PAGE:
At CSU, Carraher got back to the direct engagement she enjoys, counseling social work students through the process of finding the right field internship. “It was the most enjoyable part of my job,” she said. “I got to work with students who are just at that wonderful point of deciding what they want to do with their career.”

“Mary is well known and respected in our community—a local hero,” said Director of Field Education Susan Tungate. “We were thrilled to welcome her as a member of the field education program team. We appreciated her compassion, creativity, her many connections in our community, her willingness to go the extra mile for our students, and her persistent advocacy on their behalf.”

Advice for B.S.W. majors

Carraher said students come to the task of choosing a field placement with varying expectations, and offers students some insight to get the internship they want: “Sometimes students do it all on their own; they already have a relationship with an organization, and all I had to do was the formality around it. That’s nice because the student has a sense of feeling empowered that they could do it for themselves.”

“Many students don’t have those kinds of connections, so I took that really seriously, trying to get everybody into the best fit,” said Carraher. “If you have a strong opinion about the placement you want, get your application in early. Your field coordinator can get you into the office early, get your resume out early, and you’ll be ahead of the game.”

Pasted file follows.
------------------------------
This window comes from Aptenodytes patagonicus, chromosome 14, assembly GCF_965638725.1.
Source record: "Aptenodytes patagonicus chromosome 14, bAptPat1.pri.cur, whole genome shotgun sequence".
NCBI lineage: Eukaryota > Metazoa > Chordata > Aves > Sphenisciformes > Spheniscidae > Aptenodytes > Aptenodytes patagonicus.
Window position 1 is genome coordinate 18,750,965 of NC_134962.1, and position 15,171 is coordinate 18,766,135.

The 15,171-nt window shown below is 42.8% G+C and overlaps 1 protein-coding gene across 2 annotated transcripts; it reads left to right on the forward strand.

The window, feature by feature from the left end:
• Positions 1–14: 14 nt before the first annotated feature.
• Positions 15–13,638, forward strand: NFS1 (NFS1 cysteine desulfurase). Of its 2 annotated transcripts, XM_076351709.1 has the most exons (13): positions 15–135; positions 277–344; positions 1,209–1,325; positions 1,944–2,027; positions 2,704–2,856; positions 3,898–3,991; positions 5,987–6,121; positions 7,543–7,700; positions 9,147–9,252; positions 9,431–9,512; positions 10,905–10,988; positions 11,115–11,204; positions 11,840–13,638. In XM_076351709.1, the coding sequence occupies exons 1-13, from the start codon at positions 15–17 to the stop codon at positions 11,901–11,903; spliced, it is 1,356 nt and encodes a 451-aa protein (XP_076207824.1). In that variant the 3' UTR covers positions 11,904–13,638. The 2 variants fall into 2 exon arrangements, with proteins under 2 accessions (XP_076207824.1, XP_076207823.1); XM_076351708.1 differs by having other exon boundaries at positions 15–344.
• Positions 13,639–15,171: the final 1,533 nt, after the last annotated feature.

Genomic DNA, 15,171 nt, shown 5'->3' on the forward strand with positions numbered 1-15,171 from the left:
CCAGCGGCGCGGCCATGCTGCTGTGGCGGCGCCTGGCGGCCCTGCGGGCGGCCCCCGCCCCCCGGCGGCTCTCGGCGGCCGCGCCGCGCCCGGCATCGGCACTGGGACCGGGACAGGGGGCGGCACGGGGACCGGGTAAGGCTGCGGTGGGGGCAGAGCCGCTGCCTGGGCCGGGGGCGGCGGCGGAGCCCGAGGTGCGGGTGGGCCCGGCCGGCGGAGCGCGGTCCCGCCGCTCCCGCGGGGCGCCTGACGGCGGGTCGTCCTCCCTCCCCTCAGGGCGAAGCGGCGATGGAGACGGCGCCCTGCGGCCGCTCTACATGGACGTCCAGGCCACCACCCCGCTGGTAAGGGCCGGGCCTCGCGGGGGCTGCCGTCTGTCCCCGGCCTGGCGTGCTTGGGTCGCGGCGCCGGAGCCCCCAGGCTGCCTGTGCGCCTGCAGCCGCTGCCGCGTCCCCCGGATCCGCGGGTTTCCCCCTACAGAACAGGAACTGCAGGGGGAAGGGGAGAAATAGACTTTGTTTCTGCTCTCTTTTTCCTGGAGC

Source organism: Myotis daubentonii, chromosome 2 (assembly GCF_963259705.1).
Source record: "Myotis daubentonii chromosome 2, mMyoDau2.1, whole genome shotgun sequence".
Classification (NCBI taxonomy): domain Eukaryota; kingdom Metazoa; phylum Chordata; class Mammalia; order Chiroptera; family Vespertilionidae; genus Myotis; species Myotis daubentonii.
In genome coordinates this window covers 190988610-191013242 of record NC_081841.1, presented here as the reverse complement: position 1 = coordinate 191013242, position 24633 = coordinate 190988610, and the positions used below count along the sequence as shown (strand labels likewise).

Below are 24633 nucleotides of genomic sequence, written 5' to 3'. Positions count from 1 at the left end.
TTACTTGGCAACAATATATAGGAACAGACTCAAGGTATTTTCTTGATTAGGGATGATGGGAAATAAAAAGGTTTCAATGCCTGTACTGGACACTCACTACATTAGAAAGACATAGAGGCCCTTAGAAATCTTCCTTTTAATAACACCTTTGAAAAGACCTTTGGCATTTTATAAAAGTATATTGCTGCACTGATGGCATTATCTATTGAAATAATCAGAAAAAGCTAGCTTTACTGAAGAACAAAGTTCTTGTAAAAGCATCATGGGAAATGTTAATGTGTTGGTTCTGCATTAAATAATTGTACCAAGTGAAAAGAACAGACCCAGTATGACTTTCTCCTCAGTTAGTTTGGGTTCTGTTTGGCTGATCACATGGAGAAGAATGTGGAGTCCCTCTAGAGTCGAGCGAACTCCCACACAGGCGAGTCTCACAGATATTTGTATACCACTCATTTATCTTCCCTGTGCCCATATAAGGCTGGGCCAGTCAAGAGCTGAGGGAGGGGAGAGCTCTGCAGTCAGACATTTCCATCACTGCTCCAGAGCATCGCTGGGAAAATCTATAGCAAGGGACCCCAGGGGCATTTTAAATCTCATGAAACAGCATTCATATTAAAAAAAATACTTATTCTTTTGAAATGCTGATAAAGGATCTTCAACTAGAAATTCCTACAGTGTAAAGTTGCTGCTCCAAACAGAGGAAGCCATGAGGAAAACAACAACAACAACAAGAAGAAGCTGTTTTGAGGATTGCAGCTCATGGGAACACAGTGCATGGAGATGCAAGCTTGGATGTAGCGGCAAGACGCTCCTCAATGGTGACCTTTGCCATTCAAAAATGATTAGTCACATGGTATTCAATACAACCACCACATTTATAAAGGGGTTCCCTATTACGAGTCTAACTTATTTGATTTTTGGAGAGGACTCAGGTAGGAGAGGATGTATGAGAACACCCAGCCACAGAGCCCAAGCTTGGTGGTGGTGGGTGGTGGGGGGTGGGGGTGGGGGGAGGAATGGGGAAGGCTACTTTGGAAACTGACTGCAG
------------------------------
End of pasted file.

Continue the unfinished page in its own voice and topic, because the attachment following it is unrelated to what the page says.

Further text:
“Current students who took that to heart were placed very early because they went home that night and did their application and got it in,” added Carraher. She also encourages students not to wait just because they don’t know what they want.

“In high school I had a paper due on a career I was interested in,” said Carraher. “Options for women weren’t very broad at that point. Women were secretaries, teachers or nurses. My mom said, ‘Why don’t you look into social work?’ Where she came up with that idea I do not know. I was first generation. Nobody in my family had finished college prior to me.”

“So you never know where the idea will come from for you. I saw myself as the equivalent of students’ employment counselor, opening doors to their future for them,” added Carraher. “I just loved spending that time getting acquainted with students, and when somebody let me know they got a field placement, that was really exciting.”

“Kindness, caring, dedication and devotion to our students all describe Mary,” said Tungate. “We will dearly miss her, and will likely not let her get too far away!” Indeed, Carraher was deeply involved in interviewing candidates for her position, for a seamless transition for social work students.

“I have greatly enjoyed my time with the School of Social Work,” said Carraher. “I placed M.S.W. distance students into agencies across Colorado and worked with B.S.W. students right here on campus. Both experiences have been fabulous and I look forward to staying in touch while I go have some adventures and also enjoy time at home.”

The School of Social Work is part of CSU’s College of Health and Human Sciences.

Editor’s note: The new field education program coordinator for undergraduate students in the School of Social Work is Kelly Maycumber. She is looking forward to meeting students and will be hosting two Field Application Meetings in January for social work majors.